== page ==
One day, I was sitting on the back stoop when a little scenario played out in front of me. Our cat, Snowball, a good sized, all-white, short-haired Tom was just lazing around on the grass near me, when our neighbor’s dog, Duz, a little Boston Bull Pup started yapping at him as he always did. Now, Duz thought he was bigger and fiercer than Snowball, which was a delusion to say the least. Anyway, Duz got through the fence with the intent of chasing Snowball, which he did, with Snowball’s almost lackadaisical consent. Round and around the house they ran, with Snowball easily eluding Duz with long loping strides, while Duz simply ran too long in one place. After two or three times around the house Snowball had almost lapped Duz to the point that if you didn’t know better, you might’ve thought the chase was the other way around! 

As he came around  the corner in front of me, Snowball hopped up onto a corner of the picket fence and assumed what I considered to be an amused posture, as Duz ran right under his nose and continued on around the house at least two more times! At last, Duz figured out he’d done his doggy duty and chased Snowball away, but he continued to sniff the ground - back and forth - anyway just to make sure. Duz finally returned to his yard, possibly feeling satisfied with himself, while Snowball quietly jumped down and resumed whatever he was doing before the chase. This, I saw as fitting entertainment for me during my rest, and it was. This, I’ll call Snowball’s adventure number one, so we’re about halfway through my story.

Some time later that same summer, another entertaining encounter occurred, this time between me, Snowball and a large robin hunting worms in the yard. Again, I was sitting on the back steps, resting and watching when I observed this sequence of events; Snowball, lying just in front of me, spotted the robin and began a very slow and stealthy advance, every muscle tensed and every step measured and silent. So focused was he that I was mesmerized into watching each move of both cat and bird. Would the bird sense the approach and fly away before Snowball could reach him? Would Snowball make a mistake and give himself away, or just get bored and ignore the robin? No chance of that I thought, with the sheer intensity of the silent stalking beginning to make me wonder if I was about to witness a near-miss, mugging, or worse, a cold-blooded murder.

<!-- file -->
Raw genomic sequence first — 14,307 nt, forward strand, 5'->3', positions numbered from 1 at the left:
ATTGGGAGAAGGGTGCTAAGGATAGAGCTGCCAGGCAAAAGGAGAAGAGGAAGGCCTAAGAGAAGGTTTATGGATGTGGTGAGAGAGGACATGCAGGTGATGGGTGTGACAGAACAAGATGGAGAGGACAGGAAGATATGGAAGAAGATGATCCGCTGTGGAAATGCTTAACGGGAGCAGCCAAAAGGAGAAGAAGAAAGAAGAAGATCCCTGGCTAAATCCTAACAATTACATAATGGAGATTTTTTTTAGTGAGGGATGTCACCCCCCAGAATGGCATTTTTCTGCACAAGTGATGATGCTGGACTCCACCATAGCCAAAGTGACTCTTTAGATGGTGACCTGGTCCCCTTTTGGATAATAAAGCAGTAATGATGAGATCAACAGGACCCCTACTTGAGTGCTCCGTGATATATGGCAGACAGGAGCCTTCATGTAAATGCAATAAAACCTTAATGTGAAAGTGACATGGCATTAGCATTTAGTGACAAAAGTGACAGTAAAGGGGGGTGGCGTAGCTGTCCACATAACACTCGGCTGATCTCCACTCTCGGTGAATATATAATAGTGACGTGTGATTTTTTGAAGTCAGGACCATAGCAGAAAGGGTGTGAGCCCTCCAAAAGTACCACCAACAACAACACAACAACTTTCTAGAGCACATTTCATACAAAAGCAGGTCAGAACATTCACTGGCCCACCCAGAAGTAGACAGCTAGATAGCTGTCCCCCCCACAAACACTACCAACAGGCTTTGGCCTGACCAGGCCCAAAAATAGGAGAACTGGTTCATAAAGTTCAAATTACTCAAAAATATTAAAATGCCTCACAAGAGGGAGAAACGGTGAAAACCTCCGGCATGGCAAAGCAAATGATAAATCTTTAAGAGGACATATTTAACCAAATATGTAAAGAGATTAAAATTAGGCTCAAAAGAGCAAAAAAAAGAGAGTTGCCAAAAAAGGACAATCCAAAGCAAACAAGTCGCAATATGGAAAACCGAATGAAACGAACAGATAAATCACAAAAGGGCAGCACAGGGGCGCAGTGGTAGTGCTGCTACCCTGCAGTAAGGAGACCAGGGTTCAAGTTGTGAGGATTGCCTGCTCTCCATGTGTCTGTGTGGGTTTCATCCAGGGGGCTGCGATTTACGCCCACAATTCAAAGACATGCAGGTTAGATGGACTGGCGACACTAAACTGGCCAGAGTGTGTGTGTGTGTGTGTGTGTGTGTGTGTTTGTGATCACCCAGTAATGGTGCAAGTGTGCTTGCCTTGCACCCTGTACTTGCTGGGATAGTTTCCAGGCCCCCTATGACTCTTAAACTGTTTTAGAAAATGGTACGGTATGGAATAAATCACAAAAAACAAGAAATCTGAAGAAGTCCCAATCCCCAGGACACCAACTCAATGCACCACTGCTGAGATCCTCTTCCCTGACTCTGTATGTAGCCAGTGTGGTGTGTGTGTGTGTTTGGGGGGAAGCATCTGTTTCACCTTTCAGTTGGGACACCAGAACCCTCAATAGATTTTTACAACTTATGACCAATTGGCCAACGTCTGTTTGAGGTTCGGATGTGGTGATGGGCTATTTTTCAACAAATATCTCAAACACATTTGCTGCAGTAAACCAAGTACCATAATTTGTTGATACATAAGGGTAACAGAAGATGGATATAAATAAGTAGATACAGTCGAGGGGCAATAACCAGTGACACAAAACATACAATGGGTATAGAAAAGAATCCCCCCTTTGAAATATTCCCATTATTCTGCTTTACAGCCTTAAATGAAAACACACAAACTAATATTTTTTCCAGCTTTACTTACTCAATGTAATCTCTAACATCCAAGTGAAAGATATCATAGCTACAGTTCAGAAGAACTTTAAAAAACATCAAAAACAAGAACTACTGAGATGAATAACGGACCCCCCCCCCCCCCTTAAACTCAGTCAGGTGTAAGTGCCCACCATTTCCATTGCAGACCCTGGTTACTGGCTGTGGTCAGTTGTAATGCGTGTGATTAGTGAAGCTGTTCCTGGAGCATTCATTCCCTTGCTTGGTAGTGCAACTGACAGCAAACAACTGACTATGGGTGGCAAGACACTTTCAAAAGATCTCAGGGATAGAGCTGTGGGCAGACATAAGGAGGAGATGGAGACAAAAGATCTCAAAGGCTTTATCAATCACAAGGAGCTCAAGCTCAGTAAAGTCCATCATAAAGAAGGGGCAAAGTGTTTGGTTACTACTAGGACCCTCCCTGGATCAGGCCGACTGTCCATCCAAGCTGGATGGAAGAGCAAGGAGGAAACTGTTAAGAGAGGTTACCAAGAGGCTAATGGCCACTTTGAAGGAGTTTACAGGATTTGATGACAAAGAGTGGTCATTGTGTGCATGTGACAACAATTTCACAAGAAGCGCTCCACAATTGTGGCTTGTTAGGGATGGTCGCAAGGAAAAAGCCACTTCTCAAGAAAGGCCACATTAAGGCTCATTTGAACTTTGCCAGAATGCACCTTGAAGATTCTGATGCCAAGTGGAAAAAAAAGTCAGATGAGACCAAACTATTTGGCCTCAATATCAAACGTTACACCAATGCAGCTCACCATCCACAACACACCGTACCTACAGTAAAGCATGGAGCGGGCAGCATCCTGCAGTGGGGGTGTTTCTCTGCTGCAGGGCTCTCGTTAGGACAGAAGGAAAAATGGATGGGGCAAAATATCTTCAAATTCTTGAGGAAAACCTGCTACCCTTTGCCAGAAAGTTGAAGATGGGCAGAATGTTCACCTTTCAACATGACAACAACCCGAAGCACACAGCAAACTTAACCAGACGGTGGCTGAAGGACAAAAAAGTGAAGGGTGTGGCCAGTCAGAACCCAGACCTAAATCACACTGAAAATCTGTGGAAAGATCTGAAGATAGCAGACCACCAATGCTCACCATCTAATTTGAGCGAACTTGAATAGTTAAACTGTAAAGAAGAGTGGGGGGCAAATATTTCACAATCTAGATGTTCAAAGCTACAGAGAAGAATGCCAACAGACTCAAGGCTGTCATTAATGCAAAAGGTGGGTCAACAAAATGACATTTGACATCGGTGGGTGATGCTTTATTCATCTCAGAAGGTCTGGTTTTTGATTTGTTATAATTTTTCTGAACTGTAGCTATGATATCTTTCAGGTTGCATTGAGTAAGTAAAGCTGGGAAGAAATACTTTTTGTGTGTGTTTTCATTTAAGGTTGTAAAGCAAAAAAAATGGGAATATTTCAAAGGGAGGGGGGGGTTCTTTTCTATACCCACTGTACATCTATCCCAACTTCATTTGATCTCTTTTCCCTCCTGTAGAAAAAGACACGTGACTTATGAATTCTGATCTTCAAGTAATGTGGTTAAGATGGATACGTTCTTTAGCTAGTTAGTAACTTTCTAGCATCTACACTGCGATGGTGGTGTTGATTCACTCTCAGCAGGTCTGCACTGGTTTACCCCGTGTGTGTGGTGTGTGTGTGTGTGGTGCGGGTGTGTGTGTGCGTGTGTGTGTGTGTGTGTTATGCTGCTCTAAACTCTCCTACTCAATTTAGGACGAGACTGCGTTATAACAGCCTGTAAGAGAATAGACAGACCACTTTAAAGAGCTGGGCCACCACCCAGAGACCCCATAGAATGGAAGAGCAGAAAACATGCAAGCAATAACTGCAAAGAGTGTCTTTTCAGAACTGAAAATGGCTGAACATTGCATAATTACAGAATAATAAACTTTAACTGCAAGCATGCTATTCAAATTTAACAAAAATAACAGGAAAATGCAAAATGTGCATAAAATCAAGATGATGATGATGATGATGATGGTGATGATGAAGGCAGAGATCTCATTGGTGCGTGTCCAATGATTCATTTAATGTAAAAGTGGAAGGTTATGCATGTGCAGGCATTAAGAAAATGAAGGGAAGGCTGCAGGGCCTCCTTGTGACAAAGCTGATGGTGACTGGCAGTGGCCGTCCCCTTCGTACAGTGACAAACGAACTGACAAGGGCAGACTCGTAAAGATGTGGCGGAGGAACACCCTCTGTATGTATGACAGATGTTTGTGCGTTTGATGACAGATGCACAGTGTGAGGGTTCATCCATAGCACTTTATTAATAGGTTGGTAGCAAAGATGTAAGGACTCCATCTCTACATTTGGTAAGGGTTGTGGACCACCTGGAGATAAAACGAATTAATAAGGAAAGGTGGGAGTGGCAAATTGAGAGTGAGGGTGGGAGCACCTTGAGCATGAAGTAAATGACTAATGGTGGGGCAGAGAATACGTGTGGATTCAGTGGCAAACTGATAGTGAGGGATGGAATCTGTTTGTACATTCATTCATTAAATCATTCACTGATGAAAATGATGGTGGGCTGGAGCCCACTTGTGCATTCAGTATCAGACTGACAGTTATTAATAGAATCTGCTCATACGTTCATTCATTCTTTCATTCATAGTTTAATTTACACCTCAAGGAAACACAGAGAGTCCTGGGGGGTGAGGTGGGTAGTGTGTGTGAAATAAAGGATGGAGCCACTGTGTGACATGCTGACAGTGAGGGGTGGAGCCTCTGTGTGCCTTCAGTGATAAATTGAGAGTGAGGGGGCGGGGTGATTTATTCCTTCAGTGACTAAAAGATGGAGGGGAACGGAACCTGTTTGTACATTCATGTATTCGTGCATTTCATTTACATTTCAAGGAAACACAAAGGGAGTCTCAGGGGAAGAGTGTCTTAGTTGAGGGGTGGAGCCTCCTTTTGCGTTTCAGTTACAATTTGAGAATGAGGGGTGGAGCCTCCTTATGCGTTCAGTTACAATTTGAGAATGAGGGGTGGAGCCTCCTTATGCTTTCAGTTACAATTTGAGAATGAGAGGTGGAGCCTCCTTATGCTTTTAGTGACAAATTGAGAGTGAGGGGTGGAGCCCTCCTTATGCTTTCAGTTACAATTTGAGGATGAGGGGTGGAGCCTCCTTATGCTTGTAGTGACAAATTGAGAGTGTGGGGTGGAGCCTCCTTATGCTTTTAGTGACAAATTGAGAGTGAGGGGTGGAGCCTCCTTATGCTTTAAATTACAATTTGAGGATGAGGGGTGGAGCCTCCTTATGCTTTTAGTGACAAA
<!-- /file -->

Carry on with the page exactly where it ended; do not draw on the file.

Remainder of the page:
Should I intervene, and if so, how? Should I continue my well-deserved rest and much-enjoyed entertainment? Soon, I would have to decide, so why not just scare the bird away and end the problem? That’s what I decided to do, but the way I did it created even more excitement in a way I hadn’t anticipated. Neither had Snowball.

I picked up a pebble and threw it generally towards the robin, but it never got that far, because it hit Snowball on top of his head instead. All the pent up tension, anticipation and drama dissipated in a split second, as I witnessed Snowball launch himself straight up into air about five or six feet! Can a cat really do that? Snowball did! In mid-air, he twisted and turned in multiple orientations before hitting the ground - feet first - then taking off like a rocket, also in what seemed to be several directions all at once. I’ve never seen any animal move that quickly, and doubt I will again.

Needless to say, the robin just flew off to find another worm in another place, hopefully without a predatory cat in the vicinity. I didn’t see Snowball for a while after that, but when I did, he seemed somewhat miffed at me, but maybe that was just my imagination. So, my rest and entertainment over, I again returned to weed the garden.